Proposal and Business Development ConsultingFor businesses that respond to RFPs from other businesses or from state and local governments
“Rule#1: Don’t do anything until you know what needs fixing.”
The above quote comes almost verbatim from an old doctor who started practicing medicine long ago. “If you all you do is treat the symptoms,” he grumbled, “but you don’t know what’s causing the problem, the problem is only going to get worse.” Then he made his point: “Don’t do anything until you know what needs fixing.”
At The Seibert Group, we often hear from managers who want help writing better proposals. They call us because they aren’t winning enough RFPs, and therefore surmise their proposals must somehow be lacking. Often they’re correct, their proposals do need help. Sometimes, though, there are other factors contributing to their low win rates. The trick is figuring out what needs to be fixed before you start changing things.
This is what our proposal and business development consulting services are designed to accomplish; to figure out what needs fixing. And when we figure it out, we recommend specific things you can do to make the needed fixes. One more thing. The recommendations we make are always right-sized for your company; they take into account your situation, your resources, the scope of the problem, and the outcomes you want to achieve.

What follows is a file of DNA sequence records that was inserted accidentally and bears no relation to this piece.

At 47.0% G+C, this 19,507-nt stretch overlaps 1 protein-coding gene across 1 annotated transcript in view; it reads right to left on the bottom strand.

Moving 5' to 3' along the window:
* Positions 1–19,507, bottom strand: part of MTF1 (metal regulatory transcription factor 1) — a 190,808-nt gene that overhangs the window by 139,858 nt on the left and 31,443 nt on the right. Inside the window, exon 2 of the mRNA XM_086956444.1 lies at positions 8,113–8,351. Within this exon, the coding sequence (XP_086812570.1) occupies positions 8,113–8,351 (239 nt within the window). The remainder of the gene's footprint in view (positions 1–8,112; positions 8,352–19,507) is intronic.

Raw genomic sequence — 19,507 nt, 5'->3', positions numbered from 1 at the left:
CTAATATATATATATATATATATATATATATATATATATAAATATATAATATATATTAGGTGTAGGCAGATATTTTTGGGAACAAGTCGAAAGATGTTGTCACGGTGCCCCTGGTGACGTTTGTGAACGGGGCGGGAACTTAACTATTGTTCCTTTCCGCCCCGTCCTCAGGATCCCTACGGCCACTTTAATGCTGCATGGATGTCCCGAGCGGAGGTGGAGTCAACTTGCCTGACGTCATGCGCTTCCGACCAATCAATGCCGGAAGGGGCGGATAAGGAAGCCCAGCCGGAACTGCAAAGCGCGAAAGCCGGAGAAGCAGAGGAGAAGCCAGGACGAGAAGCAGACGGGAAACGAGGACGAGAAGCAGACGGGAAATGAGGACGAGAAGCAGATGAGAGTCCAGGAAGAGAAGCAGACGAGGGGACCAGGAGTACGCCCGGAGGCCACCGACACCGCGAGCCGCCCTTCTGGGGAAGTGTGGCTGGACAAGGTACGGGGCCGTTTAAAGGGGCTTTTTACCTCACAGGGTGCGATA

Business development review
For businesses that respond to RFPs, your sales effort before the RFP is issued is often just as or more important than the proposal you write. We review your business development process and talk with your sales staff to identify opportunities where we can improve the process and, ultimately, your results.
Proposal development review
Once an RFP is released, your proposal team needs to be ready, coordinated, and working together–like a team. When they are, that’s great. When they aren’t, something “needs fixing.” We look at everything, from the kickoff meeting to your bid/no-bid strategy to your post-RFP debrief.
Proposal analysis and feedback
Sometimes, the best place to begin a proposal improvement project is to evaluate your proposals. Are they too long or too short? Persuasive or just informational? Too filled with jargon? Too much about you? By doing a formal review, we can offer great insight into “what needs fixing.”